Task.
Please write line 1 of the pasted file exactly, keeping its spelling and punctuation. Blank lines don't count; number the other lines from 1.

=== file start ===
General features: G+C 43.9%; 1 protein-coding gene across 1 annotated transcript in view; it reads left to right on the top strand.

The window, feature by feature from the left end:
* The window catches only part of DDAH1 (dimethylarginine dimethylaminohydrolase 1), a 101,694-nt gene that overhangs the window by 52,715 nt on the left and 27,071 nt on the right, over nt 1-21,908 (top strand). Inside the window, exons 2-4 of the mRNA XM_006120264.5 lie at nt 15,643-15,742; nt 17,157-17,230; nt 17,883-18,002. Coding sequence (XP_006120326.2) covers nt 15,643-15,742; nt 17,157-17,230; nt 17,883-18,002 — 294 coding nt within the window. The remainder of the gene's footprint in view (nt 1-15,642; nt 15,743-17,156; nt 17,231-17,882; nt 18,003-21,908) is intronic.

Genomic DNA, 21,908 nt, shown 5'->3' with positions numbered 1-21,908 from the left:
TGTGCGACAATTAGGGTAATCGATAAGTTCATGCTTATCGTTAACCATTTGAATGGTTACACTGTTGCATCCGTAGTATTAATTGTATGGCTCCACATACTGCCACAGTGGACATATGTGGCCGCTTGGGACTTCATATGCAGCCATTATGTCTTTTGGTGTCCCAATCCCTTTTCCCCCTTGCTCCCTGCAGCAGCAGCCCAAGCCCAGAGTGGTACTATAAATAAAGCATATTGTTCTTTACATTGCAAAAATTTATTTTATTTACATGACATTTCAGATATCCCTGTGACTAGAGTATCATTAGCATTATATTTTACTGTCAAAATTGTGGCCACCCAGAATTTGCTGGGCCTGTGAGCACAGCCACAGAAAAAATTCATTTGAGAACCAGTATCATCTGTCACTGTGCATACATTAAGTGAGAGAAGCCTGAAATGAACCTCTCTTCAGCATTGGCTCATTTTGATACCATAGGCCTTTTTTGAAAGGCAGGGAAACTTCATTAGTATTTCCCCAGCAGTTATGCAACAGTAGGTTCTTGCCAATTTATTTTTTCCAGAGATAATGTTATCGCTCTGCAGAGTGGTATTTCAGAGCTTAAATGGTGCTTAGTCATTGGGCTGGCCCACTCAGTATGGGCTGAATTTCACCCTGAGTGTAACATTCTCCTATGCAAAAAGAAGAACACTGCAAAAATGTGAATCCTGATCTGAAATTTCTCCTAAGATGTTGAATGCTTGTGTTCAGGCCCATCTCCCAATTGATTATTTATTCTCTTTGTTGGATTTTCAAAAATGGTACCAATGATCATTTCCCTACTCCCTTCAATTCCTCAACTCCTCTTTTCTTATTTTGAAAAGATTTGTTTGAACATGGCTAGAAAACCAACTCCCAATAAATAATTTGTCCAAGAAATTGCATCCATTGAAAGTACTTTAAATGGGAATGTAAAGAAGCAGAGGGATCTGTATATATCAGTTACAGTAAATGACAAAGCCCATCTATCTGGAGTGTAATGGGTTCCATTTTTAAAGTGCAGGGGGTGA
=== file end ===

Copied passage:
General features: G+C 43.9%; 1 protein-coding gene across 1 annotated transcript in view; it reads left to right on the top strand.